If it seems unfair to compare her with her father, Ms. Lynch, much like Sofia Coppola, makes it easy. Once again, she hasn’t just cast actors, here Bill Pullman and Julia Ormond, who have worked with her father; she has borrowed ideas and visual motifs from his surrealistic storehouse and done her best to imitate his off-beat timing and uneasy humor. Credited as an executive producer, Mr. Lynch even sings the movie’s creepy closing song. It’s hard not to wonder if he helped her with her school projects when she was young, perhaps by making a severed ear out of papier-mâché or dioramas with angry dogs. He has not done her any favors here, however, because all of her images invite unflattering comparison to his.

Excerpt from Manhola Dargis at the New York Times located HERE

 

 


Image :    NOTE: The below Blu-ray captures were ripped directly from the Blu-ray disc.
 

Surveillance appears less detailed than what one might tend to expect on Blu-ray. It's gritty, especially the flashback sequences where colors are heightened. The non-glossy image quality shows some minor grain although noise is also apparent. Daylight scenes and close-ups can appear more impressive and at least one of the barren vistas with glorious open sky were downright 'wow'.  This is only single-layered with a low-ish bitrate but seems un-manipulated and I wouldn't be surprised if it looked similar theatrically.

 

CLICK EACH BLU-RAY CAPTURE TO SEE ALL IMAGES IN FULL 1920X1080 RESOLUTION

 

 

 

 

 

 

 

 

 

 

 

 

 

 

Audio :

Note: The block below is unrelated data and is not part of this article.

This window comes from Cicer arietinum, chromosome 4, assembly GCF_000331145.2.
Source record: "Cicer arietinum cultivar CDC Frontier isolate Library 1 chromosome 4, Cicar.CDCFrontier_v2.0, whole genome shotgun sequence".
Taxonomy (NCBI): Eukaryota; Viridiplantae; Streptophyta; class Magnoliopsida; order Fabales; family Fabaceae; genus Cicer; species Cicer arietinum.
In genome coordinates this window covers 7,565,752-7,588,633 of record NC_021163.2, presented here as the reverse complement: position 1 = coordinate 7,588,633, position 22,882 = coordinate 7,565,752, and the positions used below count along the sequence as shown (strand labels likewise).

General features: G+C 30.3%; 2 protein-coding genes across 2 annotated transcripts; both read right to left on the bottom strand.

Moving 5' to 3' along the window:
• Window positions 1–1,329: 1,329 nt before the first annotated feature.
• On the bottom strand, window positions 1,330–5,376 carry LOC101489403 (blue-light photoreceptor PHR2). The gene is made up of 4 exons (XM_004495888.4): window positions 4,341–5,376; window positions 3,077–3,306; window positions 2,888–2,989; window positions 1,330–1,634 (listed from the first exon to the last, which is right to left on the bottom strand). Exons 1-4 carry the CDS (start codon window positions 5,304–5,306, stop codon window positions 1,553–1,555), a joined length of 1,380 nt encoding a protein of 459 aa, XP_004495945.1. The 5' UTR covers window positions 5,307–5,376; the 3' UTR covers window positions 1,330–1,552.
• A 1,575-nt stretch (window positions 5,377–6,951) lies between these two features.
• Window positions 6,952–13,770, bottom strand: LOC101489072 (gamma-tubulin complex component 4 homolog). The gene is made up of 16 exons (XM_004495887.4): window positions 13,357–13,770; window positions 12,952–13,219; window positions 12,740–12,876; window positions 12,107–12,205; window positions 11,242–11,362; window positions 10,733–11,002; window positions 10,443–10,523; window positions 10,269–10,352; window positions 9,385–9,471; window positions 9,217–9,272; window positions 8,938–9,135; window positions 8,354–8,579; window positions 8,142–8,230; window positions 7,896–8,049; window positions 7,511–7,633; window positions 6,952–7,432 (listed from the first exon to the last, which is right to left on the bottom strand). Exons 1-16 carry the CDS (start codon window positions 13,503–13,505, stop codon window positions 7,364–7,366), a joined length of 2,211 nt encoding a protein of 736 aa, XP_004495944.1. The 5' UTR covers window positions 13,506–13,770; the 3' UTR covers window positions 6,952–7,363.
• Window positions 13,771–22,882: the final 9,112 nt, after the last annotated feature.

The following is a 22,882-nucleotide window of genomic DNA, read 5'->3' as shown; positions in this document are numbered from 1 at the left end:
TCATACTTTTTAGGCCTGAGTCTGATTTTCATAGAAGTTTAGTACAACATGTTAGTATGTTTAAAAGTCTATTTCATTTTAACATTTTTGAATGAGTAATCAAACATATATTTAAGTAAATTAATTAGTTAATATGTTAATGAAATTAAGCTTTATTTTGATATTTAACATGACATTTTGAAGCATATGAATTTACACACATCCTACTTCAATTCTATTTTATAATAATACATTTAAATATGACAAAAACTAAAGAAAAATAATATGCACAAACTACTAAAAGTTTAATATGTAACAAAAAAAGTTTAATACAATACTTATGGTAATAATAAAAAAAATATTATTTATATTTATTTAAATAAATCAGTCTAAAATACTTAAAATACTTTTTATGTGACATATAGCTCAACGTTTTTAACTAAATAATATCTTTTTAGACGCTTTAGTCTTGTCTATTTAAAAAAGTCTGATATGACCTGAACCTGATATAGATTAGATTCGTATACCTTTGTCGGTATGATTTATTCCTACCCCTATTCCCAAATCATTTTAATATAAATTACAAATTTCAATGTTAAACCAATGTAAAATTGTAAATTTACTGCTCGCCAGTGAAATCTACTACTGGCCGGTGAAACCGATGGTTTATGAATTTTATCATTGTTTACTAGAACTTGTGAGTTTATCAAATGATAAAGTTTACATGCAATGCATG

The DTS-HD Master 5.1 at a healthy 3840 kbps exhibits strength and the track shows some definite aggression with distinctive gunshots exporting cutting loud bass. I didn't find the separation factor overwhelming and Todd Bryanton's original score was similarly discreet. This may be his only work beyond TV. There is a certain depth and crispness when called upon but it's not a demo track. My Momitsu has identified it as being a region FREE disc playable on Blu-ray machines worldwide.

 

 

 

Extras :

The commentary with director Jennifer Lynch, Mac Miller (Johnny) and Charles Newmark (Officer Wright) has a lot of fun, laughing, clowning and 'woohoo'ing'. It imparts some information but they sound perhaps a little inebriated or rather just high on each other's company. It can get occasionally crude and Lynch makes a comment about Julia Ormond's beautiful ass and it kind of goes from there. We get a kind of 'Making of...' featurette entitled Surveillance: The Watched Are Watching with some behind the scenes shots running about 15-minutes. There are 6-minutes of 2 deleted scenes and a 6-minute Alt-ending - all 3 have an optional commentary by Lynch, Miller and Newmark. HDNet offers a 5-minute Look At Surveillance and there are your usual Previews and an additional HDNet advert.